Aging or 'Finishing' is an extension of the maturation process, when the spirit is subsequently filled into empty casks that previously held other wines or spirits for a further relatively short period at the end of maturation. The selection of casks can affect the character of the final whisky. Outside of the United States, the most common practice is ...


7

I've been homebrewing and winemaking for almost 25 years and there are 3 reasons why a bottle might explode. Too much sugar for the secondary fermentation in the bottle. Homebrewers do this ALL THE TIME. Turns your beer into little hand-grenades. Sometimes fermentation is not complete and with the normal addition of sugar at bottling can cause problems. ...


7

Due its high alcohol content, you will still be able to drink the sake without worrying about your health. However, the recommended consumption period is usually one year after bottling. After that, the maker cannot guarantee the flavor of the sake. Whatever the flavor of your sake is right now, whether it aged well or went plain ugly, is not the flavor of ...


6

First, we have to understand why we age whiskey in the first place. It's primarily to extract compounds from the wood of the barrels (and any previous contents) so that they can add flavor and complexity to the final product. From there, there are several factors that determine how long a typical aging period might be. If the wood in the barrels is ...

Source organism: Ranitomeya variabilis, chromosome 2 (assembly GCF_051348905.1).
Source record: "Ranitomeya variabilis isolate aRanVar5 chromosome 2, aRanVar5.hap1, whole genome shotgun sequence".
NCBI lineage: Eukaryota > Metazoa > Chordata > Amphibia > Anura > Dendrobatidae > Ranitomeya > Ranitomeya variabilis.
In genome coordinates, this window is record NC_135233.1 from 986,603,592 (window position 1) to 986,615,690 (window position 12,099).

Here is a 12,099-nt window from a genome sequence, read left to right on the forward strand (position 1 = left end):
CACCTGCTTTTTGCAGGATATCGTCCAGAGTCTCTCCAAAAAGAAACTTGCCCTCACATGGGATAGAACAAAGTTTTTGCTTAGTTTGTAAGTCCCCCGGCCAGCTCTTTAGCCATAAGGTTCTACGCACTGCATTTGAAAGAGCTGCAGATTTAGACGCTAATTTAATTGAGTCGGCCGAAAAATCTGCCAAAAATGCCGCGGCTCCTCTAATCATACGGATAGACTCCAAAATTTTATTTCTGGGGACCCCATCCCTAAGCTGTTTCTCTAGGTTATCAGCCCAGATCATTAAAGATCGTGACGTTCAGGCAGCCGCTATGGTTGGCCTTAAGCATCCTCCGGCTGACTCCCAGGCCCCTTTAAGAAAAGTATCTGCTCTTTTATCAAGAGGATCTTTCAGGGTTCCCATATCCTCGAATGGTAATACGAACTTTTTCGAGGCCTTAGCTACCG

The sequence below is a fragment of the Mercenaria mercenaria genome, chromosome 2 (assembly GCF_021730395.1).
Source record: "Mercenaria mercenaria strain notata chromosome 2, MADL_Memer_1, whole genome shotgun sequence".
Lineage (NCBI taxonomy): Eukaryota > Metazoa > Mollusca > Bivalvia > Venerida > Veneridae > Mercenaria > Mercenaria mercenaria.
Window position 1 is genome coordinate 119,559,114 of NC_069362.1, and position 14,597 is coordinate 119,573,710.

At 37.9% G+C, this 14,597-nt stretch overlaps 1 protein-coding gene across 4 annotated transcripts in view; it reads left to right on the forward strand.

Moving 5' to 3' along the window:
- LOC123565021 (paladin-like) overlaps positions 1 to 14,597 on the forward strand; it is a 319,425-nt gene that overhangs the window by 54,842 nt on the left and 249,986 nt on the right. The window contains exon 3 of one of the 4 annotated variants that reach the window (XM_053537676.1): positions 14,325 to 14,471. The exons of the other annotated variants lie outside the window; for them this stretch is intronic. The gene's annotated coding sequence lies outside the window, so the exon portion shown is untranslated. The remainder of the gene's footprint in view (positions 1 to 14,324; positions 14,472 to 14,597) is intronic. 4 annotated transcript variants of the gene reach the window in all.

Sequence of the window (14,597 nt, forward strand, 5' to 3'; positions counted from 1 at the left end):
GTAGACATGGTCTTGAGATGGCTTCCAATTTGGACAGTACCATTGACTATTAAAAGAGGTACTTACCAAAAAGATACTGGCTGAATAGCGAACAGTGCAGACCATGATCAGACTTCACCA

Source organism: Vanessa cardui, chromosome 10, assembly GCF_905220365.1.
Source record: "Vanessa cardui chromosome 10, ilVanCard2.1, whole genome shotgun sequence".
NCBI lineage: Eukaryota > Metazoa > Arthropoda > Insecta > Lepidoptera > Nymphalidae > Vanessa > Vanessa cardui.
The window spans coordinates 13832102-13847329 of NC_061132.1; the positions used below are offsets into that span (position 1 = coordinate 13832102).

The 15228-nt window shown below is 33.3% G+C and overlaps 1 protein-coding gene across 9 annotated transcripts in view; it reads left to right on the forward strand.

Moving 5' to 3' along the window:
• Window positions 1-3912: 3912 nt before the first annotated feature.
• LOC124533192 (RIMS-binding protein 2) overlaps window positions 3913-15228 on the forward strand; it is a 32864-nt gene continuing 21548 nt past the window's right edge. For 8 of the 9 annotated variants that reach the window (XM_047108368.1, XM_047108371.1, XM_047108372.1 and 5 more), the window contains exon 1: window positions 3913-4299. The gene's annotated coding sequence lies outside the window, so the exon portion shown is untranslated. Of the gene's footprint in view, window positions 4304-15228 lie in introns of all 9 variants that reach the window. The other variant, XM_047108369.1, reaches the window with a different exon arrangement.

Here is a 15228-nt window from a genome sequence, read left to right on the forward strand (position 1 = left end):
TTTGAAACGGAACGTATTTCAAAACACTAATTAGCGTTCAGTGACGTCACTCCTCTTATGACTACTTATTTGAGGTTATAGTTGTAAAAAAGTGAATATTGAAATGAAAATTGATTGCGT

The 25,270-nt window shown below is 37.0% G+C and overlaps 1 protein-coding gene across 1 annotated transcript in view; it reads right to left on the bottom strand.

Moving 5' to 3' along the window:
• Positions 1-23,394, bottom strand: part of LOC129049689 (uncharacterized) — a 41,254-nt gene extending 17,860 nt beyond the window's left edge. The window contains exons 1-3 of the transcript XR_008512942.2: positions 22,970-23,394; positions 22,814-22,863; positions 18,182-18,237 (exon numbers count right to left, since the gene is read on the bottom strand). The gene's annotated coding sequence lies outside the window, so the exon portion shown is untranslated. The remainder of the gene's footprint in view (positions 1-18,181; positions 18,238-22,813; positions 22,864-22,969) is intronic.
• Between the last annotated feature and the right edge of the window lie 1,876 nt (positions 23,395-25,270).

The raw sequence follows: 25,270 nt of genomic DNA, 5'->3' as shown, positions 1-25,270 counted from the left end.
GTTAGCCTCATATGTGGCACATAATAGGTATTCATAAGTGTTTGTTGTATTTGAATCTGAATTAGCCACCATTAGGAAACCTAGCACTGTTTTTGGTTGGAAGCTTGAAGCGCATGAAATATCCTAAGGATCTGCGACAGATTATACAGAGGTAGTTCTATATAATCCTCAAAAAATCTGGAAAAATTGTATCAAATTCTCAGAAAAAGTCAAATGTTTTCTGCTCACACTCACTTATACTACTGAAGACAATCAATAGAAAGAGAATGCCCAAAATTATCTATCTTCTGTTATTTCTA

6

Right now I can think about some characteristics of a Sotch, that depend partly on the age: Flavours: The longer a whisky matures in a cask, the stronger is the influence of the cask on the flavours. So the character of a very young whisky largely comes from the distillery. That often means some fresh, fruity flavours, with a significant alcoholic taste. ...


5

Not knowing much about the beer but the 30 second Google search - I will try to give insight as to why this may happen. I've noticed this was a Trappist beer. As such, there is probably as much yeast in there as homebrew beers that have had sugar added to carbonize the beer during the bottling process. When too much sugar is added at this step, the ...


5

I believe the general principal is that lower temperatures will result in slower (or negligible) aging process than warmer temperatures. The results will certainly vary depending on the ABV and other qualities of the beer. Storing bottles horizontally should prevent the corks from drying.


5

In terms of commercial beers, it is hard to say. In general I find that aging tends to allow flavors to meld. If I brew beer and do a brief aging in oak (or add oak chips), the beer usually requires aging to achieve balance. This is most typical with something I sometimes make called ebulon (non-carbonated, fermented malt and elderberries, secondary ...